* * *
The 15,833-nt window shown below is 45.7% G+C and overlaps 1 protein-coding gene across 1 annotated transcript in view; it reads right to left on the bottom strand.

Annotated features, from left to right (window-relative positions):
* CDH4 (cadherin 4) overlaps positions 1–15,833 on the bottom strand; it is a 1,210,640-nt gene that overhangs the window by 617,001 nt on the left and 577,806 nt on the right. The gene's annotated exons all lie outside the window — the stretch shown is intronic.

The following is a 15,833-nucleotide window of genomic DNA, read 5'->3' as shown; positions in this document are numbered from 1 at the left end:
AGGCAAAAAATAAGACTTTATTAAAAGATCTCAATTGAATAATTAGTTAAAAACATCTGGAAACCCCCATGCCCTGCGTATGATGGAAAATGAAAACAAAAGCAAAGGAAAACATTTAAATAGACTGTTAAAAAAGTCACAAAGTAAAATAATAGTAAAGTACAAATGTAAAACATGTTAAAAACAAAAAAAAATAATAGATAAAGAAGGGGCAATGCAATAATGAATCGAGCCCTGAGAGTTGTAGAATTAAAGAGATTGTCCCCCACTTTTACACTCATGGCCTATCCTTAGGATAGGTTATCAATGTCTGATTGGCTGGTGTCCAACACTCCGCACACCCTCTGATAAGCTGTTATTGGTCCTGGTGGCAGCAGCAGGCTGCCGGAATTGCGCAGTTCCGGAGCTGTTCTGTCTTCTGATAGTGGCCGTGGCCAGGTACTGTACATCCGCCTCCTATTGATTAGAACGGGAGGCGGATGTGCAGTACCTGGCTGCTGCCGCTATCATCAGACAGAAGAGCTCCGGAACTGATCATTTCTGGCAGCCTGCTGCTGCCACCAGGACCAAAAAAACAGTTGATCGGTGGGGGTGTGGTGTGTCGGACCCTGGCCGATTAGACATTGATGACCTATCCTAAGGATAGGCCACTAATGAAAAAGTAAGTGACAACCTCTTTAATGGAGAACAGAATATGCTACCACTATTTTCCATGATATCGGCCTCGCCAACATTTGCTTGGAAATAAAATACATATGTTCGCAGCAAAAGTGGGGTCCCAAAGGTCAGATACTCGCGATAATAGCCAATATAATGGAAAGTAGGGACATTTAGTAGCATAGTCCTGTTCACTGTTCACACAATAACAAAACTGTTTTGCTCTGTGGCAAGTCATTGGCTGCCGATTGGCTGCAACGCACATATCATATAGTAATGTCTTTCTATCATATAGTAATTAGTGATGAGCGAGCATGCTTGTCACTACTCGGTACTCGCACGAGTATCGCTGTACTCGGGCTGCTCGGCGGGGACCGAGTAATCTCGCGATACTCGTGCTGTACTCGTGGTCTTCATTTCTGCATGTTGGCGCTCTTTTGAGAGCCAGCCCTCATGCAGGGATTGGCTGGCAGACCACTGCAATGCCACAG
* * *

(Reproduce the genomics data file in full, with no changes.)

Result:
The 15,833-nt window shown below is 45.7% G+C and overlaps 1 protein-coding gene across 1 annotated transcript in view; it reads right to left on the bottom strand.

Annotated features, from left to right (window-relative positions):
* CDH4 (cadherin 4) overlaps positions 1–15,833 on the bottom strand; it is a 1,210,640-nt gene that overhangs the window by 617,001 nt on the left and 577,806 nt on the right. The gene's annotated exons all lie outside the window — the stretch shown is intronic.

The following is a 15,833-nucleotide window of genomic DNA, read 5'->3' as shown; positions in this document are numbered from 1 at the left end:
AGGCAAAAAATAAGACTTTATTAAAAGATCTCAATTGAATAATTAGTTAAAAACATCTGGAAACCCCCATGCCCTGCGTATGATGGAAAATGAAAACAAAAGCAAAGGAAAACATTTAAATAGACTGTTAAAAAAGTCACAAAGTAAAATAATAGTAAAGTACAAATGTAAAACATGTTAAAAACAAAAAAAAATAATAGATAAAGAAGGGGCAATGCAATAATGAATCGAGCCCTGAGAGTTGTAGAATTAAAGAGATTGTCCCCCACTTTTACACTCATGGCCTATCCTTAGGATAGGTTATCAATGTCTGATTGGCTGGTGTCCAACACTCCGCACACCCTCTGATAAGCTGTTATTGGTCCTGGTGGCAGCAGCAGGCTGCCGGAATTGCGCAGTTCCGGAGCTGTTCTGTCTTCTGATAGTGGCCGTGGCCAGGTACTGTACATCCGCCTCCTATTGATTAGAACGGGAGGCGGATGTGCAGTACCTGGCTGCTGCCGCTATCATCAGACAGAAGAGCTCCGGAACTGATCATTTCTGGCAGCCTGCTGCTGCCACCAGGACCAAAAAAACAGTTGATCGGTGGGGGTGTGGTGTGTCGGACCCTGGCCGATTAGACATTGATGACCTATCCTAAGGATAGGCCACTAATGAAAAAGTAAGTGACAACCTCTTTAATGGAGAACAGAATATGCTACCACTATTTTCCATGATATCGGCCTCGCCAACATTTGCTTGGAAATAAAATACATATGTTCGCAGCAAAAGTGGGGTCCCAAAGGTCAGATACTCGCGATAATAGCCAATATAATGGAAAGTAGGGACATTTAGTAGCATAGTCCTGTTCACTGTTCACACAATAACAAAACTGTTTTGCTCTGTGGCAAGTCATTGGCTGCCGATTGGCTGCAACGCACATATCATATAGTAATGTCTTTCTATCATATAGTAATTAGTGATGAGCGAGCATGCTTGTCACTACTCGGTACTCGCACGAGTATCGCTGTACTCGGGCTGCTCGGCGGGGACCGAGTAATCTCGCGATACTCGTGCTGTACTCGTGGTCTTCATTTCTGCATGTTGGCGCTCTTTTGAGAGCCAGCCCTCATGCAGGGATTGGCTGGCAGACCACTGCAATGCCACAG